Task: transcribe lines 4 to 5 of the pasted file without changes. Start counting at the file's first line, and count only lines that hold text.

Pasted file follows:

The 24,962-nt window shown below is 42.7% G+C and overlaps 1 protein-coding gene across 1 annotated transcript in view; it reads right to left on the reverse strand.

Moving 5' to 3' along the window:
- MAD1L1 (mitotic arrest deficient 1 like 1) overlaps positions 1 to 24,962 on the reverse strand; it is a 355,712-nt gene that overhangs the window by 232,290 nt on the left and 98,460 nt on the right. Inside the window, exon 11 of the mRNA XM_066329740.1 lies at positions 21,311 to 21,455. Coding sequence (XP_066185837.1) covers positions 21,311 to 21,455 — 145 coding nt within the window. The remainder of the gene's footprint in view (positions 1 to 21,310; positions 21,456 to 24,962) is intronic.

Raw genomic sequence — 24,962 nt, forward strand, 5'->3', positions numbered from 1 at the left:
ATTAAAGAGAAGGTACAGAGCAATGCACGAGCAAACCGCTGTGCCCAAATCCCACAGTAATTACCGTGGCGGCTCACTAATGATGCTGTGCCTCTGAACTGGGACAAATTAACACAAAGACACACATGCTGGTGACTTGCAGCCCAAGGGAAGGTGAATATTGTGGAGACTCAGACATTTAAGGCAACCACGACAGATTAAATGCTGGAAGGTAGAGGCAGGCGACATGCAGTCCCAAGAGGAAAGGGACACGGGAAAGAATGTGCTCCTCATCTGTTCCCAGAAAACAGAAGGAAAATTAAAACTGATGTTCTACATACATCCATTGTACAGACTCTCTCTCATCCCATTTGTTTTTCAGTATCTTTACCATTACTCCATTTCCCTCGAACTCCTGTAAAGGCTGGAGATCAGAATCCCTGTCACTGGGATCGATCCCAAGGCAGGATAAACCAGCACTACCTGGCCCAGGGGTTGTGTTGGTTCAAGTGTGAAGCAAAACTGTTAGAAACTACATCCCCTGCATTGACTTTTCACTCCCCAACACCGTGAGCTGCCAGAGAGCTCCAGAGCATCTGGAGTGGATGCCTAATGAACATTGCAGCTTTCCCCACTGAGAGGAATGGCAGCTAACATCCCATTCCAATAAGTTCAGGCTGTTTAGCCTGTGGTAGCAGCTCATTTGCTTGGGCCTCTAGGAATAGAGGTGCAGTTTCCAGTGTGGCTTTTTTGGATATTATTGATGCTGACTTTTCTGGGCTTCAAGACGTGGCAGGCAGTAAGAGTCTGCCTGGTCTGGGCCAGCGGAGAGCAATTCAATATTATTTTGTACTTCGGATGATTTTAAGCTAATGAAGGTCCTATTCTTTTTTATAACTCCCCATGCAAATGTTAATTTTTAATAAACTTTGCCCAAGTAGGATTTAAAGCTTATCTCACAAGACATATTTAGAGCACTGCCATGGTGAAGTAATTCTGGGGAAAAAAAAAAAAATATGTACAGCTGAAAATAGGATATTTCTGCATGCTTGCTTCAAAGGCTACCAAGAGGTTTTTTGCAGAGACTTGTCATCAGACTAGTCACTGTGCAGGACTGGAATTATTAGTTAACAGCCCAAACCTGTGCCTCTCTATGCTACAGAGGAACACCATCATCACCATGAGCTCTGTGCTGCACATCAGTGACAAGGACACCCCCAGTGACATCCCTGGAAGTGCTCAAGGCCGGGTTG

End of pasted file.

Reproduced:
Raw genomic sequence — 24,962 nt, forward strand, 5'->3', positions numbered from 1 at the left:
ATTAAAGAGAAGGTACAGAGCAATGCACGAGCAAACCGCTGTGCCCAAATCCCACAGTAATTACCGTGGCGGCTCACTAATGATGCTGTGCCTCTGAACTGGGACAAATTAACACAAAGACACACATGCTGGTGACTTGCAGCCCAAGGGAAGGTGAATATTGTGGAGACTCAGACATTTAAGGCAACCACGACAGATTAAATGCTGGAAGGTAGAGGCAGGCGACATGCAGTCCCAAGAGGAAAGGGACACGGGAAAGAATGTGCTCCTCATCTGTTCCCAGAAAACAGAAGGAAAATTAAAACTGATGTTCTACATACATCCATTGTACAGACTCTCTCTCATCCCATTTGTTTTTCAGTATCTTTACCATTACTCCATTTCCCTCGAACTCCTGTAAAGGCTGGAGATCAGAATCCCTGTCACTGGGATCGATCCCAAGGCAGGATAAACCAGCACTACCTGGCCCAGGGGTTGTGTTGGTTCAAGTGTGAAGCAAAACTGTTAGAAACTACATCCCCTGCATTGACTTTTCACTCCCCAACACCGTGAGCTGCCAGAGAGCTCCAGAGCATCTGGAGTGGATGCCTAATGAACATTGCAGCTTTCCCCACTGAGAGGAATGGCAGCTAACATCCCATTCCAATAAGTTCAGGCTGTTTAGCCTGTGGTAGCAGCTCATTTGCTTGGGCCTCTAGGAATAGAGGTGCAGTTTCCAGTGTGGCTTTTTTGGATATTATTGATGCTGACTTTTCTGGGCTTCAAGACGTGGCAGGCAGTAAGAGTCTGCCTGGTCTGGGCCAGCGGAGAGCAATTCAATATTATTTTGTACTTCGGATGATTTTAAGCTAATGAAGGTCCTATTCTTTTTTATAACTCCCCATGCAAATGTTAATTTTTAATAAACTTTGCCCAAGTAGGATTTAAAGCTTATCTCACAAGACATATTTAGAGCACTGCCATGGTGAAGTAATTCTGGGGAAAAAAAAAAAAATATGTACAGCTGAAAATAGGATATTTCTGCATGCTTGCTTCAAAGGCTACCAAGAGGTTTTTTGCAGAGACTTGTCATCAGACTAGTCACTGTGCAGGACTGGAATTATTAGTTAACAGCCCAAACCTGTGCCTCTCTATGCTACAGAGGAACACCATCATCACCATGAGCTCTGTGCTGCACATCAGTGACAAGGACACCCCCAGTGACATCCCTGGAAGTGCTCAAGGCCGGGTTG